Last December’s “Tax Cuts and Jobs Act” pushed through by the leadership of Congress without significant hearings or discussion follows the same playbook. There will be virtually no positive impact on incentives but big windfalls for the super-rich. For details, see the Tax Policy Center’s analysis.
All of these tax cutting approaches have two major things in common --- they cut taxes dramatically for the highest income people while giving crumbs to others (and nothing – even increases – to many). The second thing they do is cut revenue drastically leading to future pressure to cut budgets (this is immediate at the state and local level because these entities cannot run budget deficits the way the federal government does).
Another thing they have in common is that they fail miserably at delivering rapid increases in the levels of investment and economic growth. For details on the failures of Reaganomics see SURRENDER, chapters 7, 8 and 9 (with a summary table on page 168). The short version is that the Reaganomics decade (from the recovery in 1983 through the peak in 1990) was actually worse than previous periods of recovery – including the “bad old” 1970s.
Another argument in favor of tax cuts that reduce revenue (the supply side assertion that the tax cuts always pay for themselves because of improved incentives has been proven wrong time and time again --- not only with the Reagan era tax cuts of 1981) is that it will force governments to weed out “waste fraud and abuse” --- in other words get rid of all the “waste” in government spending.
Now, I do believe that the federal government wastes a lot of money. This is particularly true in the defense budget. I am also sure that there are states and localities that waste money as well. However, for the most part state and local governments provide extremely important services to their citizens --- one of the most important of which is K-12 education.
The right-wing demonization of taxation and spending has led to the denigration of public sector employees.--- especially teachers and other employees who are not first responders. Police and fire-fighters often get special treatment – a useful “divide and conquer” strategy for budget cutters. The result of this denigration of (particularly) teachers --- with emphasis on the so-called terrible behavior of teachers unions who allegedly protect “incompetents” to the detriment of public school students --- has been a deterioration of teacher pay and funding for K-12 education. Beginning in West Virginia in February, and spreading to Kentucky, Oklahoma and now Arizona and Colorado, teachers have finally said ENOUGH.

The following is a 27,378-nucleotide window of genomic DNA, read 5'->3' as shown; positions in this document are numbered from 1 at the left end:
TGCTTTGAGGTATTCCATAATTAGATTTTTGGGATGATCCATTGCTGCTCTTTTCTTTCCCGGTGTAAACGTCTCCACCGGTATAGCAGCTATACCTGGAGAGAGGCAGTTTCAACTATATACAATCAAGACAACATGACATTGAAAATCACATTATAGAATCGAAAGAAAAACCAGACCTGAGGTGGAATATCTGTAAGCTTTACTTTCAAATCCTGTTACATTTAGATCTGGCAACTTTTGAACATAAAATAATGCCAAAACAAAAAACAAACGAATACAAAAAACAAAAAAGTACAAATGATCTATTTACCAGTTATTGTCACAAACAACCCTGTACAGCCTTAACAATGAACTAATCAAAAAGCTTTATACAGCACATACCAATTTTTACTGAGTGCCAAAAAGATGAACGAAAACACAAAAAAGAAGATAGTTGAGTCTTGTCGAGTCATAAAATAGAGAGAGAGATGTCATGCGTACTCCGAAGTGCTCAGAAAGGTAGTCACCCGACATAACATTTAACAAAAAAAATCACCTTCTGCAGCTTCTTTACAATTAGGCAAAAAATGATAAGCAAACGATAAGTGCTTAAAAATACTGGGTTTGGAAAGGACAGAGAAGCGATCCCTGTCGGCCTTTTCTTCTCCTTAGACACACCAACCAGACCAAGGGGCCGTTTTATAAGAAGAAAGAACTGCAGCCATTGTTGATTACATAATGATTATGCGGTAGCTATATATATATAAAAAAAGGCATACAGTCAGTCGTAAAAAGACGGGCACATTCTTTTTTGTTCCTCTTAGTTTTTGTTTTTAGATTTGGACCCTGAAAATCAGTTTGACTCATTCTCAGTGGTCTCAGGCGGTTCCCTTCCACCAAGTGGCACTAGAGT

Teachers perform one of the most important jobs in the country --- preparing the next generations for their roles as citizens and productive workers. The question before us, the taxpayers, is will we recognize that the only way to truly fund K-12 education and pay teachers what they deserve is to RAISE TAXES. Yes, I said it --- we have to RAISE taxes and reverse the anti-tax mania that has swept the country over the last 40 years.
Tax cutting and budgetary austerity have seriously harmed our country. (In fact, much of the textbook I have written with Howard Sherman attempts to respond to the various arguments in favor of governmental austerity. [Principles of Macroeconomics: Activist vs. Austerity Policies – M.E.Sharpe, 2013 – Second edition coming August 2018!] Spoiler alert --- we think those arguments are all bogus!!
Bravo to all the teachers who are fighting back. They are fighting for ALL of us!
Michael Meeropol is professor emeritus of Economics at Western New England University. He is the author (with Howard Sherman) of Principles of Macroeconomics: Activist vs. Austerity Policies.